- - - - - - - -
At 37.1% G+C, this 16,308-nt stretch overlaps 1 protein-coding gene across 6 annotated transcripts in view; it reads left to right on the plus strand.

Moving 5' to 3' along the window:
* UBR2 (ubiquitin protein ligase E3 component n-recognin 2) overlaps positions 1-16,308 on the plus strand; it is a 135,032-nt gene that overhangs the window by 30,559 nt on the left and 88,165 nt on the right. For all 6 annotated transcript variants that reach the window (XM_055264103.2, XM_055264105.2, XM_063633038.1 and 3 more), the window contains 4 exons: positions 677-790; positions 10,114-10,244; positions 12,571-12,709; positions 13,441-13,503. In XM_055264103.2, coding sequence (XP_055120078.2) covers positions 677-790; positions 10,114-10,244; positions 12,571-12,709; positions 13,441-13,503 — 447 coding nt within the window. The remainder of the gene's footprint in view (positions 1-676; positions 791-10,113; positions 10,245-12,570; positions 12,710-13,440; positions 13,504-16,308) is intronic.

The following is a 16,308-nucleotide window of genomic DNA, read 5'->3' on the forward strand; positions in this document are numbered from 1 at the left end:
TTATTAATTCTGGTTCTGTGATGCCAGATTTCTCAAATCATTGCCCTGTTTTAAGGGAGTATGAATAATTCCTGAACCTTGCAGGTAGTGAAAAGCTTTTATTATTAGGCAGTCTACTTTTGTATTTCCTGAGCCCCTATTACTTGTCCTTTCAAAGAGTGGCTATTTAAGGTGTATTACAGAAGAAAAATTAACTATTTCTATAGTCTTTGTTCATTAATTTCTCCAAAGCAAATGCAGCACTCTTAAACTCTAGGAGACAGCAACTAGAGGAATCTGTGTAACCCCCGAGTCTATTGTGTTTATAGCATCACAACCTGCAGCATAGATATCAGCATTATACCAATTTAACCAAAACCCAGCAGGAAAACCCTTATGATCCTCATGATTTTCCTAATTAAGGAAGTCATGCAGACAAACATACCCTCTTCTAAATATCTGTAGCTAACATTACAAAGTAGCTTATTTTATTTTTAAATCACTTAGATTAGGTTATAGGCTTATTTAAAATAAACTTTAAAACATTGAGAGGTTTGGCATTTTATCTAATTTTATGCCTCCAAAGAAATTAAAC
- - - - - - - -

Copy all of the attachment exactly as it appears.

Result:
At 37.1% G+C, this 16,308-nt stretch overlaps 1 protein-coding gene across 6 annotated transcripts in view; it reads left to right on the plus strand.

Moving 5' to 3' along the window:
* UBR2 (ubiquitin protein ligase E3 component n-recognin 2) overlaps positions 1-16,308 on the plus strand; it is a 135,032-nt gene that overhangs the window by 30,559 nt on the left and 88,165 nt on the right. For all 6 annotated transcript variants that reach the window (XM_055264103.2, XM_055264105.2, XM_063633038.1 and 3 more), the window contains 4 exons: positions 677-790; positions 10,114-10,244; positions 12,571-12,709; positions 13,441-13,503. In XM_055264103.2, coding sequence (XP_055120078.2) covers positions 677-790; positions 10,114-10,244; positions 12,571-12,709; positions 13,441-13,503 — 447 coding nt within the window. The remainder of the gene's footprint in view (positions 1-676; positions 791-10,113; positions 10,245-12,570; positions 12,710-13,440; positions 13,504-16,308) is intronic.

The following is a 16,308-nucleotide window of genomic DNA, read 5'->3' on the forward strand; positions in this document are numbered from 1 at the left end:
TTATTAATTCTGGTTCTGTGATGCCAGATTTCTCAAATCATTGCCCTGTTTTAAGGGAGTATGAATAATTCCTGAACCTTGCAGGTAGTGAAAAGCTTTTATTATTAGGCAGTCTACTTTTGTATTTCCTGAGCCCCTATTACTTGTCCTTTCAAAGAGTGGCTATTTAAGGTGTATTACAGAAGAAAAATTAACTATTTCTATAGTCTTTGTTCATTAATTTCTCCAAAGCAAATGCAGCACTCTTAAACTCTAGGAGACAGCAACTAGAGGAATCTGTGTAACCCCCGAGTCTATTGTGTTTATAGCATCACAACCTGCAGCATAGATATCAGCATTATACCAATTTAACCAAAACCCAGCAGGAAAACCCTTATGATCCTCATGATTTTCCTAATTAAGGAAGTCATGCAGACAAACATACCCTCTTCTAAATATCTGTAGCTAACATTACAAAGTAGCTTATTTTATTTTTAAATCACTTAGATTAGGTTATAGGCTTATTTAAAATAAACTTTAAAACATTGAGAGGTTTGGCATTTTATCTAATTTTATGCCTCCAAAGAAATTAAAC